SBS:  Objectively looking at the album from your own perspective – is this going to be a tough sell to the masses?  How do you feel like the everyday music-listener out there is going to experience Mind Caliber?  What obstacles might there be in the way of your new record – and realistically, are there any ways to overcome them?  If music always boils down to timing, as the suits’n’ties want us to believe, then is the timing right for Azwel right now?  What makes it that way…or what doesn’t?  I guess ultimately this all comes down to, what does success look like for this band, and for this particular record?  Do you feel like you outright need to change the world with your music?  What’s important?

Azwel:  I’m always looking for new ways to get it out, which publicists to use etc.  I’m still aiming to play a good amount of shows and share the music online.  If anything, I think a rockier album will set me back a bit, with the state of ‘rock’ music these days being so geared towards dance beats and synths.  Not that it’s all rock, the album changes quite a bit from beginning to end.  But I’m thinking it’s the dominant sound compared to the last release especially. 

SBS:  “Rally On The Surface” – man…where do I even start?  This is such an incredible tune and it’s one of many I found on the new album…something about this song really stands out to me as a single for sure though, I think the melody you’ve locked onto in the chorus is freakin’ audio gold as far as my ears are concerned – and more importantly, I know I’ll remember it.  I’m generally on the side of ‘more is more’ when it comes to information on songs…personally, I don’t think it affects that ability for a track to mean whatever it might to us individually when we listen whether we know what the original intentions or ambitions of a song were about to begin with.  That being said, I know I’m not everyone – and I’ve run into a ton of artists/bands throughout the years that don’t want to ever too heavily break-down a song into what it’s all about or what inspired it…for some, just putting the music out there into the world is both where it starts/stops…that’s it, that’s all…and I respect that too.  So I’m gonna leave this in your capable hands…and you can answer this however you’d like to…because obviously I want to know everything/anything you’ll be willing to tell me about what created “Rally On The Surface” – BUT – in the event that talking about what inspires a tune or what it’s about ain’t your bag…if you’d prefer to comment on why it might be more important to leave out the details, I’d be just as cool with that.  Good lord…I just read this whole question back & man do I sound starved for conversation – talk to me Azwel!

Azwel:  It’s an interesting song.  It started out by using the drums from another song that I didn’t like and strumming some acoustic guitar over it, followed by a vocal that I tried to destroy with some amp distortion, and finally broke out the synths for a mini solo at the end.  I wanted the sound to match the lyrical content and I think it does.  Along with many other songs, this song is illustrated on the album art.  The art direction was a little different this time.  The stories in each song were all interesting so I had the artist, Carol, depict most of them on the front cover.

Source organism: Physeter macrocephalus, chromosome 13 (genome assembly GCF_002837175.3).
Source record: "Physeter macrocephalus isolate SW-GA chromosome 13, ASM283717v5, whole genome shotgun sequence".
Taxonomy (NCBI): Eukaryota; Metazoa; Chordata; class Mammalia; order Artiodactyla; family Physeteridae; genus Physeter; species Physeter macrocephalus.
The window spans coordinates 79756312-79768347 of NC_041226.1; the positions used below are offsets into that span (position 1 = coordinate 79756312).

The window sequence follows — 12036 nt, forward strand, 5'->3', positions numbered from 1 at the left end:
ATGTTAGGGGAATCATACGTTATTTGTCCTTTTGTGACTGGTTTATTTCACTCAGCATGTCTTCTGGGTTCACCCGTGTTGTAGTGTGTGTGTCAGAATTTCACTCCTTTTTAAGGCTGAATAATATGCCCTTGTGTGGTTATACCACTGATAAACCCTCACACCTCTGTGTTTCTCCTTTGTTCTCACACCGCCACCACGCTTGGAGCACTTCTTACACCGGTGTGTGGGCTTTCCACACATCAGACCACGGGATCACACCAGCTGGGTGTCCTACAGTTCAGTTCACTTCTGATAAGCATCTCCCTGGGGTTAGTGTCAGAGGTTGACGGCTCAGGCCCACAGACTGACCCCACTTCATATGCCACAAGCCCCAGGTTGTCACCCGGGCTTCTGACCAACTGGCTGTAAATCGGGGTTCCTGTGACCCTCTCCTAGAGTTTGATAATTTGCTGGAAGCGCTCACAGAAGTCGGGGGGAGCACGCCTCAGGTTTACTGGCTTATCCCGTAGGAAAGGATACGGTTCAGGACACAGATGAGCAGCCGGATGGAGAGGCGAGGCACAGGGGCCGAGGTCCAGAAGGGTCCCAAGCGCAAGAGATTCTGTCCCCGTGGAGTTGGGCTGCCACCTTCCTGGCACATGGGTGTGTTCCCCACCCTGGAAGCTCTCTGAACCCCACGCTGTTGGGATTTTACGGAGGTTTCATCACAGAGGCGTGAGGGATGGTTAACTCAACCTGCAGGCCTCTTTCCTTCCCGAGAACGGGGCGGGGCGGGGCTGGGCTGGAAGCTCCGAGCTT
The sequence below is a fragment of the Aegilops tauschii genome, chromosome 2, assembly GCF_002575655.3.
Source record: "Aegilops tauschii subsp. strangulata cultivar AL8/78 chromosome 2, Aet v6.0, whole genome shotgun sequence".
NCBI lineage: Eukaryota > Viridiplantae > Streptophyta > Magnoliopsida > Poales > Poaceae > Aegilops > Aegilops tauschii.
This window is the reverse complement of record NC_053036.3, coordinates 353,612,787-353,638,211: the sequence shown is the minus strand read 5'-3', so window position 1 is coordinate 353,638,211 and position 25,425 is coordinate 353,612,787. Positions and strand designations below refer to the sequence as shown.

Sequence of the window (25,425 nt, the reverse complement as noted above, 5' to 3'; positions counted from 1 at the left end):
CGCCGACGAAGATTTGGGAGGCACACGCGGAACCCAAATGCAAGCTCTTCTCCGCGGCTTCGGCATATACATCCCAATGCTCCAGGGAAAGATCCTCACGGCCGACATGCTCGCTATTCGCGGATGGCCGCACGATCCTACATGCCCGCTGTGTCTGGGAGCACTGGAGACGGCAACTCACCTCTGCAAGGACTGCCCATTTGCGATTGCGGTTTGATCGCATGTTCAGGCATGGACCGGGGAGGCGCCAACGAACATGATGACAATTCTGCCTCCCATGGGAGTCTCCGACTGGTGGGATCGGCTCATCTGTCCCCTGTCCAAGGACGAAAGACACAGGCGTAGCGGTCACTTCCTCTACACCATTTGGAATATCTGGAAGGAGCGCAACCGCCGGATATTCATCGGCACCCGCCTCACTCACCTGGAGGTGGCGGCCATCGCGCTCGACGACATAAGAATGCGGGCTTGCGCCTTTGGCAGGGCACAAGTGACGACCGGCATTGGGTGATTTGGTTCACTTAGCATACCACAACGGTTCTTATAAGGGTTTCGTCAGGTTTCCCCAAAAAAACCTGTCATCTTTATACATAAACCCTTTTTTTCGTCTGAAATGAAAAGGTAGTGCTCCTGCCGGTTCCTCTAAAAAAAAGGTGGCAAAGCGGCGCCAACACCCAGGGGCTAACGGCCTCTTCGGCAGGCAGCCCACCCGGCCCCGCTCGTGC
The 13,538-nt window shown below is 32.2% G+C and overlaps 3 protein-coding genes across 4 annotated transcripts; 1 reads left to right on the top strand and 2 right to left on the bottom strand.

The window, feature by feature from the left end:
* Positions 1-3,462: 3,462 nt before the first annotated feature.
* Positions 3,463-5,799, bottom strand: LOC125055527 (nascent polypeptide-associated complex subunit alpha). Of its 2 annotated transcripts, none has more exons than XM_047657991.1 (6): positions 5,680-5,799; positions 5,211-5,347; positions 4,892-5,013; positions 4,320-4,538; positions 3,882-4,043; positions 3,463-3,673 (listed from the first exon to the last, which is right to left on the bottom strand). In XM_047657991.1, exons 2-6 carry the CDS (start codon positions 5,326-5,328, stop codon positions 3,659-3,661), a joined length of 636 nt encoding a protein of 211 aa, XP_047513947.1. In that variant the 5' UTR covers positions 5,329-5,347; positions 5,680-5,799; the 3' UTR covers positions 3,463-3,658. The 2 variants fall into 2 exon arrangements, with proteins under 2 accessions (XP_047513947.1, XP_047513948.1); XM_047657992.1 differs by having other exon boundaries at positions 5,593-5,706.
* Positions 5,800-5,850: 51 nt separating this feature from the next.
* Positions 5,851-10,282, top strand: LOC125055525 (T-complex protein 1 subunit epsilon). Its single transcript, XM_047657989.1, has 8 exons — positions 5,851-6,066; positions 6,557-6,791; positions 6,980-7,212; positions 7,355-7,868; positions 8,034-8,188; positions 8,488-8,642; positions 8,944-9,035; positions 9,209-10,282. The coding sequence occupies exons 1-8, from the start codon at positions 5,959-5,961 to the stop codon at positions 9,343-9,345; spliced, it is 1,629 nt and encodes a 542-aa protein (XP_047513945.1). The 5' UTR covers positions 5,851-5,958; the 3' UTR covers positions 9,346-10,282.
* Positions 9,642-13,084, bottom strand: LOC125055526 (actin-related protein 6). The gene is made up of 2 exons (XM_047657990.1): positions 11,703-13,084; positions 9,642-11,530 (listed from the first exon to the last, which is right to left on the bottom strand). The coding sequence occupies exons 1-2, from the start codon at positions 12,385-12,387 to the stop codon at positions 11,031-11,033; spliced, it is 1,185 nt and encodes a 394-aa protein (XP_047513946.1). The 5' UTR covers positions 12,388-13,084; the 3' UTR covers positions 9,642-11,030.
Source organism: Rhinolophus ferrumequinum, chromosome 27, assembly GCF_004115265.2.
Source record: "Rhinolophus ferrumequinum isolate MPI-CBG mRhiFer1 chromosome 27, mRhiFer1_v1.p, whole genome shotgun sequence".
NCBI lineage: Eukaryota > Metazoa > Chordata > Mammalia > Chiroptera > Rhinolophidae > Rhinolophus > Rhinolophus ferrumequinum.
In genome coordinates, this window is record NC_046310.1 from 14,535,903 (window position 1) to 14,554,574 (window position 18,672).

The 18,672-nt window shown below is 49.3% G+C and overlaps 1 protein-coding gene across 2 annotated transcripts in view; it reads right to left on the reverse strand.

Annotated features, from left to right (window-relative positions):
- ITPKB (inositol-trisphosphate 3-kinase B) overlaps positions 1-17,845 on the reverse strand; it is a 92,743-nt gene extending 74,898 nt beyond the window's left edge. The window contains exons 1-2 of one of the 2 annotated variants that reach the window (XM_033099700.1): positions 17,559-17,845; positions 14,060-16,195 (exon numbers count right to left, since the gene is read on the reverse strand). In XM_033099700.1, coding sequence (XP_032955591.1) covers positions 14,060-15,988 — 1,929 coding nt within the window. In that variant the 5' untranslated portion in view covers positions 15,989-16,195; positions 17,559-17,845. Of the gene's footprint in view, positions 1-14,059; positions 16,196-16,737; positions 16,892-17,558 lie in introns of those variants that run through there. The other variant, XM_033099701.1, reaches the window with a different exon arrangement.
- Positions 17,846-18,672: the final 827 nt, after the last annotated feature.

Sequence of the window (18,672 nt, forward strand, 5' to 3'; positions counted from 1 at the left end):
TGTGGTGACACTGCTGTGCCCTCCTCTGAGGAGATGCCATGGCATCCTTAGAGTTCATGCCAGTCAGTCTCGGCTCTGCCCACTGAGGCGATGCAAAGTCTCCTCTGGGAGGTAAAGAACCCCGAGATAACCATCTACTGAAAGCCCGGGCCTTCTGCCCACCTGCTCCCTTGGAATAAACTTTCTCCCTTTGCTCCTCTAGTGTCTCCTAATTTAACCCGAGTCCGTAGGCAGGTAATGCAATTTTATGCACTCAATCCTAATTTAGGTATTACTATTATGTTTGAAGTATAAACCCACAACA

SBS:  I’ve seen the full catalog of tunes that are available out there online and there is a TON of music from you out there Azwel!  Stoked to dive in and check all these past records out.  For real though…we’re going all the way back to 2003 from what I can see – seriously…this is an inspiring amount of music & art being made by Azwel from its beginning to now.  I guess the question is…what challenges you now?  After all this time & experience – is there still more for you to learn when it comes to making music?  Are there still facets of Azwel that haven’t been fully explored, or some priority for the band that’s still high-up on your list of things to accomplish that you have yet to conquer?  What keeps your interest-level, creativity, and drive surging over time…what keeps you coming back to Azwel?

Azwel:  There’s nothing to think about or learn, creating is probably the only thing that comes naturally to me.  Most bands will say they want to explore more after they’ve done many albums.  I think I’ve explored as much as possible within 13 albums.  But when it comes time to write and record, it always sounds different when completed than when I first envision it.  That’s where the songs take their own shape and keeps me interested in creating again.  So the combination of a new song being written with a different arrangement /style always keeps the possibilities endless. 

SBS:  Just a short interview & gettin’ to know ya session I know Azwel, but many thanks for your time all the same – I certainly look forward to crossing paths with you & your music again in the future, 100%.  We could have talked about or covered anything at all here in this interview, but of course there’s no possible way we could ever get to it all in one shot.  That’s what this whole space below is for – it’s the SBS Open-Floor…a spot for you to fill in the final blanks and say anything else at all that comes to mind that you want the people to know about ya before we’re outta here & you’re back to making music where you belong, instead of answering all my rambling questions.  It’s been more than a pleasure Azwel – you’re making music I truly believe in – keep in touch, and thanks again!  The floor is yours.

Azwel:   Thanks again!

Make sure to find out more about Azwel by visiting the official homepage at:  https://www.azwel.com

Jer@SBS

http://sleepingbagstudios.ca

"I’m passionate about what I do, and just as passionate about what YOU do. Together, we can get your music into the hands of the people that should have it. Let’s create something incredible."